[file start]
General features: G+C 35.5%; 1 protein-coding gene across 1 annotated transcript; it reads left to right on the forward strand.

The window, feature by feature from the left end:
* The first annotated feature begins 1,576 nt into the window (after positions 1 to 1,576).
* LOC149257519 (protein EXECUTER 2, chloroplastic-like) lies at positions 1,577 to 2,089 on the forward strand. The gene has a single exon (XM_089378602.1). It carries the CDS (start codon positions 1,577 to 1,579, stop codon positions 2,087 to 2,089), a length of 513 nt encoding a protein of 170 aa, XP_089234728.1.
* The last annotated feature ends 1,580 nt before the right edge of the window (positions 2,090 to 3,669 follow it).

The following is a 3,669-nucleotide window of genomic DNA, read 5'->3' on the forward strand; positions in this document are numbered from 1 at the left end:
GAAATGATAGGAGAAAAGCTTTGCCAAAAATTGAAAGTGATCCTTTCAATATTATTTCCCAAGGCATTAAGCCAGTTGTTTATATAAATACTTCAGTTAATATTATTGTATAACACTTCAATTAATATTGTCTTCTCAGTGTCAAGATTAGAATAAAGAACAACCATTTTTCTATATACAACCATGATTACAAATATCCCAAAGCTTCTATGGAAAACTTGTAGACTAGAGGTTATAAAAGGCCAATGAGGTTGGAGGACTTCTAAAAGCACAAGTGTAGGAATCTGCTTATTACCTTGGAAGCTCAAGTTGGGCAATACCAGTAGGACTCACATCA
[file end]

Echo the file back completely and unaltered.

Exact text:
General features: G+C 35.5%; 1 protein-coding gene across 1 annotated transcript; it reads left to right on the forward strand.

The window, feature by feature from the left end:
* The first annotated feature begins 1,576 nt into the window (after positions 1 to 1,576).
* LOC149257519 (protein EXECUTER 2, chloroplastic-like) lies at positions 1,577 to 2,089 on the forward strand. The gene has a single exon (XM_089378602.1). It carries the CDS (start codon positions 1,577 to 1,579, stop codon positions 2,087 to 2,089), a length of 513 nt encoding a protein of 170 aa, XP_089234728.1.
* The last annotated feature ends 1,580 nt before the right edge of the window (positions 2,090 to 3,669 follow it).

The following is a 3,669-nucleotide window of genomic DNA, read 5'->3' on the forward strand; positions in this document are numbered from 1 at the left end:
GAAATGATAGGAGAAAAGCTTTGCCAAAAATTGAAAGTGATCCTTTCAATATTATTTCCCAAGGCATTAAGCCAGTTGTTTATATAAATACTTCAGTTAATATTATTGTATAACACTTCAATTAATATTGTCTTCTCAGTGTCAAGATTAGAATAAAGAACAACCATTTTTCTATATACAACCATGATTACAAATATCCCAAAGCTTCTATGGAAAACTTGTAGACTAGAGGTTATAAAAGGCCAATGAGGTTGGAGGACTTCTAAAAGCACAAGTGTAGGAATCTGCTTATTACCTTGGAAGCTCAAGTTGGGCAATACCAGTAGGACTCACATCA